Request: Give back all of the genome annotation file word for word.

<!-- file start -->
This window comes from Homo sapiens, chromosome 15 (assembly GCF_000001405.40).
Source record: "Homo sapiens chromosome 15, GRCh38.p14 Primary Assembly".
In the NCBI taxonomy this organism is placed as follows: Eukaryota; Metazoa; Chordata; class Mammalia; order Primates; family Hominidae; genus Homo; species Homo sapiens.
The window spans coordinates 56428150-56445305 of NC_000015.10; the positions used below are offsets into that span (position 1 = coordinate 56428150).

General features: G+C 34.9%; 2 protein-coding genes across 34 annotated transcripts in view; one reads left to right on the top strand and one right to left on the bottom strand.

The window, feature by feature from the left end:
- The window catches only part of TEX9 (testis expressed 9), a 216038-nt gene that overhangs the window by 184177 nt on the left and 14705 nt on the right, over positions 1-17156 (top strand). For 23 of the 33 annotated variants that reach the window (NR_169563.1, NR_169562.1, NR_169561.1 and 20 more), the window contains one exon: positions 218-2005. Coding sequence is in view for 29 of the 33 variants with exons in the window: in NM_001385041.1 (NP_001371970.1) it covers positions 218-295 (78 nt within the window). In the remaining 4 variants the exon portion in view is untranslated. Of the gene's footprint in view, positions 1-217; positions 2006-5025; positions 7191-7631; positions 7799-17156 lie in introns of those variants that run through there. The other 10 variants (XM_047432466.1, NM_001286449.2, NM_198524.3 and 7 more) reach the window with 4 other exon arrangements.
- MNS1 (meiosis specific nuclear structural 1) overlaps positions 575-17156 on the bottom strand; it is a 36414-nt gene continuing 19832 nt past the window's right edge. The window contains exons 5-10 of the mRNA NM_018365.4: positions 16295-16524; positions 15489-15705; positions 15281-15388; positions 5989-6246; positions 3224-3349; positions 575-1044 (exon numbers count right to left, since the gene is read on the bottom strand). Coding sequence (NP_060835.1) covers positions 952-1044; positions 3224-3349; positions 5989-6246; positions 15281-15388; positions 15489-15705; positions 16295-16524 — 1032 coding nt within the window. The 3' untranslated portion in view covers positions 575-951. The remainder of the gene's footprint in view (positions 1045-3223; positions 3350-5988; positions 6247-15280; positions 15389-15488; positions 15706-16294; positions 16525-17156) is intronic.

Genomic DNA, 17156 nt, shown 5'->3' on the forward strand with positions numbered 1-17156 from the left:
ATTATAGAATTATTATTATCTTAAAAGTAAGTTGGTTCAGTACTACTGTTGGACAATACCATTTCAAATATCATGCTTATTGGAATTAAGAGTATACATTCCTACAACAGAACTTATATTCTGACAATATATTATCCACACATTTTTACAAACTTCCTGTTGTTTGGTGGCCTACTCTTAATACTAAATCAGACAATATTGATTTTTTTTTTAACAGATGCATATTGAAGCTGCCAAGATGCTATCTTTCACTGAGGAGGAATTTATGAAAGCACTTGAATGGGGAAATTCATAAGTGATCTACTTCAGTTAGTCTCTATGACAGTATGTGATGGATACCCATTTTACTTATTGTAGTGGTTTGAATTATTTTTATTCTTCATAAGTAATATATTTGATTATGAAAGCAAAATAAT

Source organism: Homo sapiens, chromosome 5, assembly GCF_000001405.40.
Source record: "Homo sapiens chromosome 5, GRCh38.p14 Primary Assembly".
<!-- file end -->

This window comes from Homo sapiens, chromosome 15 (assembly GCF_000001405.40).
Source record: "Homo sapiens chromosome 15, GRCh38.p14 Primary Assembly".
In the NCBI taxonomy this organism is placed as follows: Eukaryota; Metazoa; Chordata; class Mammalia; order Primates; family Hominidae; genus Homo; species Homo sapiens.
The window spans coordinates 56428150-56445305 of NC_000015.10; the positions used below are offsets into that span (position 1 = coordinate 56428150).

General features: G+C 34.9%; 2 protein-coding genes across 34 annotated transcripts in view; one reads left to right on the top strand and one right to left on the bottom strand.

The window, feature by feature from the left end:
- The window catches only part of TEX9 (testis expressed 9), a 216038-nt gene that overhangs the window by 184177 nt on the left and 14705 nt on the right, over positions 1-17156 (top strand). For 23 of the 33 annotated variants that reach the window (NR_169563.1, NR_169562.1, NR_169561.1 and 20 more), the window contains one exon: positions 218-2005. Coding sequence is in view for 29 of the 33 variants with exons in the window: in NM_001385041.1 (NP_001371970.1) it covers positions 218-295 (78 nt within the window). In the remaining 4 variants the exon portion in view is untranslated. Of the gene's footprint in view, positions 1-217; positions 2006-5025; positions 7191-7631; positions 7799-17156 lie in introns of those variants that run through there. The other 10 variants (XM_047432466.1, NM_001286449.2, NM_198524.3 and 7 more) reach the window with 4 other exon arrangements.
- MNS1 (meiosis specific nuclear structural 1) overlaps positions 575-17156 on the bottom strand; it is a 36414-nt gene continuing 19832 nt past the window's right edge. The window contains exons 5-10 of the mRNA NM_018365.4: positions 16295-16524; positions 15489-15705; positions 15281-15388; positions 5989-6246; positions 3224-3349; positions 575-1044 (exon numbers count right to left, since the gene is read on the bottom strand). Coding sequence (NP_060835.1) covers positions 952-1044; positions 3224-3349; positions 5989-6246; positions 15281-15388; positions 15489-15705; positions 16295-16524 — 1032 coding nt within the window. The 3' untranslated portion in view covers positions 575-951. The remainder of the gene's footprint in view (positions 1045-3223; positions 3350-5988; positions 6247-15280; positions 15389-15488; positions 15706-16294; positions 16525-17156) is intronic.

Genomic DNA, 17156 nt, shown 5'->3' on the forward strand with positions numbered 1-17156 from the left:
ATTATAGAATTATTATTATCTTAAAAGTAAGTTGGTTCAGTACTACTGTTGGACAATACCATTTCAAATATCATGCTTATTGGAATTAAGAGTATACATTCCTACAACAGAACTTATATTCTGACAATATATTATCCACACATTTTTACAAACTTCCTGTTGTTTGGTGGCCTACTCTTAATACTAAATCAGACAATATTGATTTTTTTTTTAACAGATGCATATTGAAGCTGCCAAGATGCTATCTTTCACTGAGGAGGAATTTATGAAAGCACTTGAATGGGGAAATTCATAAGTGATCTACTTCAGTTAGTCTCTATGACAGTATGTGATGGATACCCATTTTACTTATTGTAGTGGTTTGAATTATTTTTATTCTTCATAAGTAATATATTTGATTATGAAAGCAAAATAAT

Source organism: Homo sapiens, chromosome 5, assembly GCF_000001405.40.
Source record: "Homo sapiens chromosome 5, GRCh38.p14 Primary Assembly".